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Consider the following problem:

Input: a directed graph $G = (V,E,\omega)$ where $\omega : E \longrightarrow \mathbb{Z}$, two vertices $v_1, v_2 \in V$, and a weight $k \in \mathbb{Z}$

Question: Does there exist a walk from $v_1$ to $v_2$ with weight exactly $k$?

The weight of a walk is simply the sum of all edges in the path. Note that the walk can contain cycles.

Is this problem decidable? Is there any algorithm to solve this problem, if I don't care about the running time? My problem is that since we can have edges weighted with either positive or negative integers, it is hard to determine when to stop or turn back when it gets too low or too high.

For example, given the graph $G$ where $V = \{ v_1,v_2 \}$ and $E = \{e_1:(v_1,v-1), e_2:(v_1,v_2)\}$ and $\omega(e_1)=-2$ and $\omega(e_2)=1$, the question could be is there a walk from $v_1$ to $v_2$ with weight $-99$. The algorithm should say yes, as there is a walk starting from $v_1$ and self looping 50 times over edge $e_1$ before taking edge $e_2$ and terminating.

I previously asked about the complexity of a similar problem here, but there I was focused on the complexity of the problem. Others have shown that this problem is NP-hard. Also, the previously question asked about a path, whereas here I am asking about a walk (a vertex might be visited multiple times); the version with paths is in NP and thus decidable, but here I am asking about walks rather than paths.

Notice that this problem is not trivial, largely because we are talking about walks rather than simple paths. There is no a priori upper bound on the length of a walk from $v_1$ to $v_2$, so just enumerating all possible walks might never terminate. Also, the graph could contain exponentially many cycles, and the walk might visit some of them any number of times. And, there is no obvious upper bound on the number of times that we traverse any given cycle. In particular, it is not obvious whether this problem is in NP or not. A straightforward reduction to integer linear programming (an integer variable for each edge, counting how many times the walk traverses that edge) runs into the difficulty that it is not clear how to ensure that you have a walk and not a flow.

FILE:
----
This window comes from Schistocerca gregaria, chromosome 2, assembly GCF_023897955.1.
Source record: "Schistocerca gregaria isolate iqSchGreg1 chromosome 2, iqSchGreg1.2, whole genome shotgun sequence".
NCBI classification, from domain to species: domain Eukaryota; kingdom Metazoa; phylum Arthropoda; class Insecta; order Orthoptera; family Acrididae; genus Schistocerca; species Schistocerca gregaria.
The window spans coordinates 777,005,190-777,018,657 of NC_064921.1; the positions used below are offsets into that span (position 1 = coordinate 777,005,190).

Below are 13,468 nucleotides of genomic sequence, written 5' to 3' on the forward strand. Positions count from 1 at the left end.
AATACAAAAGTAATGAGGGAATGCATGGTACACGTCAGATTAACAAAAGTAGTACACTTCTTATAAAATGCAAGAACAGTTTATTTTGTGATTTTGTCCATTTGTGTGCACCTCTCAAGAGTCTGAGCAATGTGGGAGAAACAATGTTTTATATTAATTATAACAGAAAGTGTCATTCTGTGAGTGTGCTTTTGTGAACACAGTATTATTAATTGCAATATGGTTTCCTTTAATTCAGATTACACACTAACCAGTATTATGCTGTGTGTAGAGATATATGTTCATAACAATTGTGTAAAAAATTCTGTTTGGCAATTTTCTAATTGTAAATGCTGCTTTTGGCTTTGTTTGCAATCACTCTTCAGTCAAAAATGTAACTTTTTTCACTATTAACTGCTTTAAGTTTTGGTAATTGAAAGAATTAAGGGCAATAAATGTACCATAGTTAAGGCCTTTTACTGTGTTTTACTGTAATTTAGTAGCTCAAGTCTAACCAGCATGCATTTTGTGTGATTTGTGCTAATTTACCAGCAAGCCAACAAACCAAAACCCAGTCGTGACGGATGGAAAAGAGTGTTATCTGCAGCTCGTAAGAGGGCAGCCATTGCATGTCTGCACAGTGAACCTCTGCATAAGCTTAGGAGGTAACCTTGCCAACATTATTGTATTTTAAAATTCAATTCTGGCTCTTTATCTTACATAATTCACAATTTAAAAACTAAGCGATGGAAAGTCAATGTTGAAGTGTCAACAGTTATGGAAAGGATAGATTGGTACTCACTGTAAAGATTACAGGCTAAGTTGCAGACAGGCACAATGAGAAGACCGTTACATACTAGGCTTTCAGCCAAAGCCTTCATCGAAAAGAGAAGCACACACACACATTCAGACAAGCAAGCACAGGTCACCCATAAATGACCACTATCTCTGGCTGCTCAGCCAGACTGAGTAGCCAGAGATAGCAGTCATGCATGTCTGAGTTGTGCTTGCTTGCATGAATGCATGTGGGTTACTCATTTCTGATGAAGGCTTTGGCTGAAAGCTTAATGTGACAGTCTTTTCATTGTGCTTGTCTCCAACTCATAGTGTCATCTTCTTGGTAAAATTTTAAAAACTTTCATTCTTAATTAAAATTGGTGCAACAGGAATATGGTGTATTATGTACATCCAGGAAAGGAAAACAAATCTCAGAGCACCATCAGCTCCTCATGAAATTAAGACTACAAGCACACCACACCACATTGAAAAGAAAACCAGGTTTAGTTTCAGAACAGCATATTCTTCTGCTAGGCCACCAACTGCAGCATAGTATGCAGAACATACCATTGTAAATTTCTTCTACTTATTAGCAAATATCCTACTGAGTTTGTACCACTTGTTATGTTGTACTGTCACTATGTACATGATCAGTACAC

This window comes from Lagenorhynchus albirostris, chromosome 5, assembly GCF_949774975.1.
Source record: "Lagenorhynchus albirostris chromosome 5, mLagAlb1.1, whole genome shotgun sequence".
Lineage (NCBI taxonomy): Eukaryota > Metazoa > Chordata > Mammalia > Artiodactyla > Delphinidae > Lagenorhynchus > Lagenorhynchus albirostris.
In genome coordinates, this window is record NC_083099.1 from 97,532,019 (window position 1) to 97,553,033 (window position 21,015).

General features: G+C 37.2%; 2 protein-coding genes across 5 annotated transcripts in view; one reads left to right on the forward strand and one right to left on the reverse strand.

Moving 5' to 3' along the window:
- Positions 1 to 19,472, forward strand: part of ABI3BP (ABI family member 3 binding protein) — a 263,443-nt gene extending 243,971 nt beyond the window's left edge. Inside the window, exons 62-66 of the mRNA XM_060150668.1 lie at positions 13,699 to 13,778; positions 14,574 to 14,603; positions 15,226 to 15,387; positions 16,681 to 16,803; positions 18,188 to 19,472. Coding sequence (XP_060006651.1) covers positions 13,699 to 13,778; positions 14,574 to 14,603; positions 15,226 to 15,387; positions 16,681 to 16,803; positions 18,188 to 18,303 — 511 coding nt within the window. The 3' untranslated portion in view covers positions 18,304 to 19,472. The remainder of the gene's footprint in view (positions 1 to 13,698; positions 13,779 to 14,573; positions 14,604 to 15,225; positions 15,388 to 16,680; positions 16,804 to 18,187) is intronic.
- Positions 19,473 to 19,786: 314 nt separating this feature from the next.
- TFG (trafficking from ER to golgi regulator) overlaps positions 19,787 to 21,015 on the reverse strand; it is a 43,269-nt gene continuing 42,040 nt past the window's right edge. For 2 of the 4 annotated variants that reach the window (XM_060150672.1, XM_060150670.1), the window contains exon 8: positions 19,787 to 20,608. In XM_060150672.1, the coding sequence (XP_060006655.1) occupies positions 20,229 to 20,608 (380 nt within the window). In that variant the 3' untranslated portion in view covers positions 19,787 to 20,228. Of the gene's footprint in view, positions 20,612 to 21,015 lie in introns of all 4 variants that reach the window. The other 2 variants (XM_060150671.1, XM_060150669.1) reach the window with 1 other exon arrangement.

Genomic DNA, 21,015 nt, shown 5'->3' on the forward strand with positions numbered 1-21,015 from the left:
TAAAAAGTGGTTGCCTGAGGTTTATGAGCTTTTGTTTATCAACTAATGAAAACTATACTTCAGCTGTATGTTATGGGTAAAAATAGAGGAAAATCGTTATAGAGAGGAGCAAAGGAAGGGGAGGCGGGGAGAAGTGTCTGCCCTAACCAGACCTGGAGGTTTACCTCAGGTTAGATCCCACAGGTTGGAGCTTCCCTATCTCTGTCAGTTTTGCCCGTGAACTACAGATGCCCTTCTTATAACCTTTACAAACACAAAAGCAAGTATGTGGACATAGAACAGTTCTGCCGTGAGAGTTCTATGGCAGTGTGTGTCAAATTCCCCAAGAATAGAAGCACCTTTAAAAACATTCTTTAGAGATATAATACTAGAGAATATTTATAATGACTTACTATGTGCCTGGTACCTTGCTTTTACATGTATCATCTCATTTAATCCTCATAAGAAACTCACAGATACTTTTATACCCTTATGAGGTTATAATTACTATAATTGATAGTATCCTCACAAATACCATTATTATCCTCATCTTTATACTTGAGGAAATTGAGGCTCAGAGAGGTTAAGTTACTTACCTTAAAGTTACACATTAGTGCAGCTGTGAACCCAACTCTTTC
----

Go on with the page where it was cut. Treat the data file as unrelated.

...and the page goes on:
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  • $\begingroup$ Please don't edit a question by adding "EDIT: some extra stuff". Instead, edit the question to be what it should have been from the start, i.e., to be self-contained for someone who encounters it from the beginning. There is no need to preserve the prior version of the question: we have a revision history for that. $\endgroup$ – D.W. Sep 29 '14 at 16:37
  • $\begingroup$ How is this now different from the pior question? FrankW's answer there states that it's NP-complete, which answers your question. If it's not "trivial" as he states, ask for clarification in a comment. $\endgroup$ – Raphael Sep 29 '14 at 17:54
  • $\begingroup$ Its a different problem, before we only allowed a path between vertices, but now we allow a walk containing repeated vertices. $\endgroup$ – Tyler Durden Sep 29 '14 at 18:48